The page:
Opinion writer

* Erica Werner and Mike DeBonis report that Congress is moving in the direction of a bill to increase funding to address the situation at the border:

The Senate on Wednesday approved $4.6 billion in emergency spending for the U.S.-Mexico border, with lawmakers galvanized by a chilling photo of a father and his young daughter lying dead in the Rio Grande.

But despite the overwhelming 84-to-8 vote and a bipartisan sense of urgency to act, a struggle loomed with the House, which passed a different version of the spending bill on Tuesday that contains greater restrictions on the Trump administration and is opposed by the White House.

Senate Republicans oppose the House bill, too, and were urging House Speaker Nancy Pelosi (D-Calif.) to take up and pass the bipartisan Senate version before Congress leaves town for a 10-day recess as soon as Thursday. But Pelosi ruled that out, telling reporters: “They pass their bill. We respect that. We passed our bill, we hope they would respect that. And there’s some improvements that we think can be reconciled.”

I predict that whatever they pass, Trump will say it’s a great victory for him and also anything that’s wrong is the Democrats’ fault.

* Rachael Bade reports that House Democrats are getting pretty fed up with Kellyanne Conway:

A House committee voted Wednesday to authorize a subpoena for White House counselor Kellyanne Conway after she failed to show for a hearing on a government watchdog’s findings that she broke the law dozens of times.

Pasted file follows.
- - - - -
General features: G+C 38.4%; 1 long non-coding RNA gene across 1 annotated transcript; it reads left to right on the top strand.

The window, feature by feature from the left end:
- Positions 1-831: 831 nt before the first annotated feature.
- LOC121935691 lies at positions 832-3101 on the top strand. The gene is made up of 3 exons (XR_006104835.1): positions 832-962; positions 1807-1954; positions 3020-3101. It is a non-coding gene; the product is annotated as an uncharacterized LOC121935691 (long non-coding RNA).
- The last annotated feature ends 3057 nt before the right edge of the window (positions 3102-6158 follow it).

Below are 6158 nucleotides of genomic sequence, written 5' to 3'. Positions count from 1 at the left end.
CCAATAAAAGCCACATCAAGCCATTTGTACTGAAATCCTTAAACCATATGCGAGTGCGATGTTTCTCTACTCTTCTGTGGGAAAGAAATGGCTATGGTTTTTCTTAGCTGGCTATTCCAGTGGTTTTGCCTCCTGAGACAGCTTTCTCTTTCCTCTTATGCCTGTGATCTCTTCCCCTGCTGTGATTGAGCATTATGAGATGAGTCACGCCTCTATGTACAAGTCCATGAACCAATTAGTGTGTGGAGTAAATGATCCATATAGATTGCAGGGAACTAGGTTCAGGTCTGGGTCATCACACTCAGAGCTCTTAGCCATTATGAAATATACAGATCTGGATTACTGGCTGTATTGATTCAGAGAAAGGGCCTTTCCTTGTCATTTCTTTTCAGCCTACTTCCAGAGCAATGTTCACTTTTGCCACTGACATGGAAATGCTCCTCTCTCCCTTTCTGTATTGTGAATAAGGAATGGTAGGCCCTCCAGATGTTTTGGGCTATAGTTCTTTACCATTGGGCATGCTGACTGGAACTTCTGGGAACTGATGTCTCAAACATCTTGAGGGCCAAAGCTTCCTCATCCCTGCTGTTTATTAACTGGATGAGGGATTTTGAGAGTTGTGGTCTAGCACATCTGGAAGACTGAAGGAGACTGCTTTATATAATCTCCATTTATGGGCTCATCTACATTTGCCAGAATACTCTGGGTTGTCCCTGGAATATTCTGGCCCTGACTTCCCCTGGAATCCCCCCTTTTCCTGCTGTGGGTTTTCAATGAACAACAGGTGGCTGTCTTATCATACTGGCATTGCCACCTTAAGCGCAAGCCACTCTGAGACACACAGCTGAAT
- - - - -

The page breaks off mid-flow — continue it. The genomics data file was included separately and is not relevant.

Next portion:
The House Oversight Committee voted, 25 to 16, for the subpoena after special counsel Henry Kerner said she blatantly violated the Hatch Act, a law that bars federal employees from engaging in politics during work. Rep. Justin Amash (Mich.), who has backed impeachment of President Trump, was the only Republican to cross party lines and join Democrats.

“Ms. Conway’s egregious and repeated Hatch Act violations, combined with her unrepentant attitude, are unacceptable from any federal employee, let alone one in such a prominent position,” Kerner told the panel. “Her conduct hurts both federal employees, who may believe that senior officials can act with complete disregard for the Hatch Act, and the American people, who may question the nonpartisan operation of their government.”

I think “complete disregard” is kind of the motto of this administration.

* Salvador Rizzo offers a terrific takedown of the administration’s claims about how many migrants show up to their hearings in immigration court.

* Joan Walsh travels with Elizabeth Warren and sees how she weaves her biography into the story she tells about the country.

* Antonia Noori Farzan has the story of how new White House press secretary Stephanie Grisham retaliated against reporters for critical coverage of her boss when she worked in the Arizona state house.

* Paul Starr lays out the scope of the challenge entrenched conservative power represents.

* Dan Friedman and David Corn report that Hope Hicks testified that Jared Kushner lied to her about the Trump campaign’s contacts with Russia.

* Ezra Klein takes a deep look at Joe Biden and why he’s never going to give up on the system because it made him what he is.

* Liz Mair looks at how Republicans are positioning themselves to take over the GOP after Trump is gone.

* John Stoehr says we need to demilitarize the border.

* Rebecca Klar reports that employees of the furniture retailer Wayfair have walked off the job in protest of the company selling furniture to immigration detention centers.

* James Fallows touts Report for America, a new kind of Americorps for young journalists, sending them to places in our country that normally don’t get covered.

* Andy Slavitt tells Democrats what they need to communicate to the public about how they’ll reform health care.

* And as you prepare for tonight, Kyle Kondik offers a brief history of presidential primary debates, with charts.